A while ago, I posted on here about choosing which area to work. You all were very helpful, so now I'm back.
Don't get me wrong. I am extremely glad I chose to work where I did. There is pretty much no incidence of older nurses eating their young and I'm supremely grateful for that. But I feel like I'm drowning. I really do not feel like I am doing a lot with my life, but somehow I still have no social life and I do not have the energy to go to the gym. Self care is minimal and I have lost friendships, as well as a potential relationship due to time demands. I've been off orientation for a couple months now.
There are several factors that go into this --
1) I am doing online RN-BSN courses that are more demanding than I thought. I am about to have a 76 average in a leadership class because of one final paper that I wrote with a group of other RNs that just did not come together as planned. I'm disappointed.
2) I have a mentorship program at work that is a required 6 month commitment with social events like luncheons. They are once a month, with one experienced RN mentor assigned to a group of 5-6 new grads. It can be helpful and nice, but if you don't go they make you sign some kind of paper and talk to your manager. The first two events have been at 10-11 AM when I work the night before. As far as speaking to this mentor about my situation, talking about all this in person feels wrong. It's worth mentioning that I'm pretty stoic and don't talk about feelings a lot. I might not even post this.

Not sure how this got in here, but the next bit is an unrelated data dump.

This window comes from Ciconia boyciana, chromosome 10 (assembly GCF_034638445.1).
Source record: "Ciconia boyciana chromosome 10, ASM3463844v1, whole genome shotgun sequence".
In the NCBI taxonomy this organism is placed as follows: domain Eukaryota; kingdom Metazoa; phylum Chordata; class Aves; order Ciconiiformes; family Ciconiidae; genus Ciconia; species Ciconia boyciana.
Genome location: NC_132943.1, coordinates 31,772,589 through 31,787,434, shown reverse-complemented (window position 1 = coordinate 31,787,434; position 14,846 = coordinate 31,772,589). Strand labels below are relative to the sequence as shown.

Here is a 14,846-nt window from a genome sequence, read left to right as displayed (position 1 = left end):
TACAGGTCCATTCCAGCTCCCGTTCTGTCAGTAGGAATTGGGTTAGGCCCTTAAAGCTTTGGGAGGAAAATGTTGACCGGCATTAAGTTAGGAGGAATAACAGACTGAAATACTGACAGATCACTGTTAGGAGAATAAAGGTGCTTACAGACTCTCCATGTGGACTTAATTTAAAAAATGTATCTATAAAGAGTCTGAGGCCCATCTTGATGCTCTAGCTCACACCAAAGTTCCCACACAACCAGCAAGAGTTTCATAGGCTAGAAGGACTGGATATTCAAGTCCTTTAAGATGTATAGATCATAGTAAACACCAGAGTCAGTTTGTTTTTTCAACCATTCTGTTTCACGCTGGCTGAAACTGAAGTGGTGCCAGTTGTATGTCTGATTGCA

3) Typical new grad RN work stress? Maybe you remember feeling this way your first year. Is this normal? I feel as if I am always making mistakes. I was 30 minutes late to a shift three weeks ago and I cannot forgive myself about it. Twice I missed retaking vital signs when there is a blood pressure outside normal range. I am not comfortable drawing blood, transfusing blood or starting Foleys just yet although I have the competency to. (I know blood requires dual sign off--I mean setting up the tubing, doing the monitoring etc. on my own). I get nervous to talk to the on-call providers (mid levels, usually). I have to ask for help 2-5 times per shift from the charge RN or my coworkers. I am not afraid to ask for help, but I think my requests might be excessive. I lose sleep thinking about these things.
Should I have stayed on orientation longer? Do I need to just suck it up? Am I not cut out for this? Please be honest with me.
This is, or was, my dream. Graduating and passing the NCLEX were among the proudest moments of my life. I felt like I was finally taking steps in the right direction. Now I don't know.
If you got this far, thanks for reading.